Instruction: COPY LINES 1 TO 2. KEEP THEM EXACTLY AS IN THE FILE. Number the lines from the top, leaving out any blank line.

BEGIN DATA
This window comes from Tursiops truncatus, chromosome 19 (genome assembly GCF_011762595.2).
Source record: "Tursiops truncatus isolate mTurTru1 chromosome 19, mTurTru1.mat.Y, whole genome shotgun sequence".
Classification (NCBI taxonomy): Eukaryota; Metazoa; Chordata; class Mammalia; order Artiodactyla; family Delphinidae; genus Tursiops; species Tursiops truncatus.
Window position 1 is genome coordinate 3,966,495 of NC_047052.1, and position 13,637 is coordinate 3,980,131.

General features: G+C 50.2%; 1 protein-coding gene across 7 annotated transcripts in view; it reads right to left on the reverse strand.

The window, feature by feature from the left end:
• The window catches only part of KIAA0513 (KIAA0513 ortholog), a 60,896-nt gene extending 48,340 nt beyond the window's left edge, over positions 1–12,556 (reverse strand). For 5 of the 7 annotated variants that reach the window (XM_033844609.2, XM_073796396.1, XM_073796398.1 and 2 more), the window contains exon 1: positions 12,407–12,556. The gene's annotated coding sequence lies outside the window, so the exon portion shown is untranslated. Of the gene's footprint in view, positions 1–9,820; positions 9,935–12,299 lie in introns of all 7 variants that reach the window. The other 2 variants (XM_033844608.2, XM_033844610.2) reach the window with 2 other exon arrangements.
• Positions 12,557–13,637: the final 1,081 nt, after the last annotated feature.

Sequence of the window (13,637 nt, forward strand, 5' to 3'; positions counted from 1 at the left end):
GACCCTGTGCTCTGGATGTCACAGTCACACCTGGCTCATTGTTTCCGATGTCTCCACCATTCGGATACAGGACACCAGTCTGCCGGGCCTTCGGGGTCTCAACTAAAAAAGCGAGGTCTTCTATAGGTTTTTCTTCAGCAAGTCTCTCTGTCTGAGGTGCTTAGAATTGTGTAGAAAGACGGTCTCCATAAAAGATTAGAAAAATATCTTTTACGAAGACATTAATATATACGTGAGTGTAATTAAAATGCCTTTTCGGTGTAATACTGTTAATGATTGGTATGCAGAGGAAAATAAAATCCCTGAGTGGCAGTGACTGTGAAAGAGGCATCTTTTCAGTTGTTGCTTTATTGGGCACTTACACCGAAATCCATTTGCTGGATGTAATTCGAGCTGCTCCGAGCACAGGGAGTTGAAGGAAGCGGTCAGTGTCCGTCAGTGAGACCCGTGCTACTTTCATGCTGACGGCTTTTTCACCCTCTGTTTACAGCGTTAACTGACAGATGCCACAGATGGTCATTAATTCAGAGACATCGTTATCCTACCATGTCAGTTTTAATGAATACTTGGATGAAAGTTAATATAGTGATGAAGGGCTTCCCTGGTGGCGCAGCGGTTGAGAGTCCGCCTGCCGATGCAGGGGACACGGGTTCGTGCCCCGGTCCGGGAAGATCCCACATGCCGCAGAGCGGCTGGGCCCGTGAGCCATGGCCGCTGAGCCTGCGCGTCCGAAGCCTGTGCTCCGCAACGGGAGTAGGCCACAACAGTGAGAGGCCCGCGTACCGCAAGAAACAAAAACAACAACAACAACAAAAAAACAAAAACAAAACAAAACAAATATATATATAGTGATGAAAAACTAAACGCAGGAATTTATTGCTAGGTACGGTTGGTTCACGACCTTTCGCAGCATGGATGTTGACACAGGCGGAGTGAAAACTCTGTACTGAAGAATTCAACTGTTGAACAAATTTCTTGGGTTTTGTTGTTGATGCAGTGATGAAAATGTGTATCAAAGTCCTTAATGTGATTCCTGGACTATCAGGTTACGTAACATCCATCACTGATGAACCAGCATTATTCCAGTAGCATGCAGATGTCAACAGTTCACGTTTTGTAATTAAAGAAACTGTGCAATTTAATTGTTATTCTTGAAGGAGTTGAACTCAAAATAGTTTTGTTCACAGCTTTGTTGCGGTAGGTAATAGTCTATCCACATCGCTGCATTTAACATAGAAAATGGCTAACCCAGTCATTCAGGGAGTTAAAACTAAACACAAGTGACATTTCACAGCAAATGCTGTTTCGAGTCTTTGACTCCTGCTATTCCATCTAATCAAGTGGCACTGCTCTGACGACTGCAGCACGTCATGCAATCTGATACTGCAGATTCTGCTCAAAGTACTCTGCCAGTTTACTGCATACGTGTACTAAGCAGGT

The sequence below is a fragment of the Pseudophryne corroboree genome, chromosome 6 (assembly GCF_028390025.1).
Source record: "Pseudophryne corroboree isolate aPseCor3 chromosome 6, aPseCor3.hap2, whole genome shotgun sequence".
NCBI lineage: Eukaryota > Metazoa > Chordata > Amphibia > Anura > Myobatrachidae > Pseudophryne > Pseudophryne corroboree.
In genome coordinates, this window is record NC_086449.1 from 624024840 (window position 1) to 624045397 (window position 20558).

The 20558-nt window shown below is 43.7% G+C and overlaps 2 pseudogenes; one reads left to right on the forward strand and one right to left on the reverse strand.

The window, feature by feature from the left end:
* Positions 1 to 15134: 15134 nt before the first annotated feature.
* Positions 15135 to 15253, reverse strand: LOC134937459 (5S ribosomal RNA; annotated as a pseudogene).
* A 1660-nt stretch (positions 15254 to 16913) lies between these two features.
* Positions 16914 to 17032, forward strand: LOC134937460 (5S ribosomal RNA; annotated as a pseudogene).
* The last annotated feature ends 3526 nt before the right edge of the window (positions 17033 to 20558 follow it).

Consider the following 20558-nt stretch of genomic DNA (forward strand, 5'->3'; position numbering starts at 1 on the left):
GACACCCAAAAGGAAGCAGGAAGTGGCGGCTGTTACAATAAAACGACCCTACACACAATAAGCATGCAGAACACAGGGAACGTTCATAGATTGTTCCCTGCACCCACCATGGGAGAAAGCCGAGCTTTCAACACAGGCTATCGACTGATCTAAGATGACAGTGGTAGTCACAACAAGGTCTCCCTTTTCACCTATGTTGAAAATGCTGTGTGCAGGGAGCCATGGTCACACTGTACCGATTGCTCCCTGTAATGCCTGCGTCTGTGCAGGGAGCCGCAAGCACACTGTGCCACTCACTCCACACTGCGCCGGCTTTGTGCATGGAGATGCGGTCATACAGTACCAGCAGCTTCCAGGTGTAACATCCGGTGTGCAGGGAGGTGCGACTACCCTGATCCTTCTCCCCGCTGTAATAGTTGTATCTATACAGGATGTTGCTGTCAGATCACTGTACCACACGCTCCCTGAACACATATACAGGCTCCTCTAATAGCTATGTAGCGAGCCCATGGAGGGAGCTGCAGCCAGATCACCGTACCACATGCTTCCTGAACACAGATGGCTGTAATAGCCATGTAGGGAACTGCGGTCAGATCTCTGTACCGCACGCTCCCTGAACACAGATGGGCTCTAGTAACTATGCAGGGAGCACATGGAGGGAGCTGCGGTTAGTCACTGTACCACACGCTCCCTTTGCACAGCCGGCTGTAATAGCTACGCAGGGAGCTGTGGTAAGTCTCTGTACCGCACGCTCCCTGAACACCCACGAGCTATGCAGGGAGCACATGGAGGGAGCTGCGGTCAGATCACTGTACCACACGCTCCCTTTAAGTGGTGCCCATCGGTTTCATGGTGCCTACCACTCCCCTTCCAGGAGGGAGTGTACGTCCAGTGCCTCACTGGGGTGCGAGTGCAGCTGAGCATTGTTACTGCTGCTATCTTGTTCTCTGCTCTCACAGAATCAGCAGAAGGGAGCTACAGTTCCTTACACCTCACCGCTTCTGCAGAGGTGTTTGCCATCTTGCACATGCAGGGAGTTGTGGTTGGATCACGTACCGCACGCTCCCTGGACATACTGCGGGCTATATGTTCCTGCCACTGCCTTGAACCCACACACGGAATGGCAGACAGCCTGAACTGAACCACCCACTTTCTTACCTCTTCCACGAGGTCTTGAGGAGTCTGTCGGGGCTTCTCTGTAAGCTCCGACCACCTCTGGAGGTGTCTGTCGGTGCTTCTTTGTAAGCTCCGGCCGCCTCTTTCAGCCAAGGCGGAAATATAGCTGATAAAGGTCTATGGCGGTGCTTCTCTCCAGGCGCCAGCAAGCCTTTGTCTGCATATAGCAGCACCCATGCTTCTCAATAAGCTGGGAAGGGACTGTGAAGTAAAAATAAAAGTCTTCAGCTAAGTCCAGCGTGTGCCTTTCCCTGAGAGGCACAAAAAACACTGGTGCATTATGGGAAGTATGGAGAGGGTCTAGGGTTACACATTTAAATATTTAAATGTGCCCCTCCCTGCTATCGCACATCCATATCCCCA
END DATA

This window comes from Tursiops truncatus, chromosome 19 (genome assembly GCF_011762595.2).
Source record: "Tursiops truncatus isolate mTurTru1 chromosome 19, mTurTru1.mat.Y, whole genome shotgun sequence".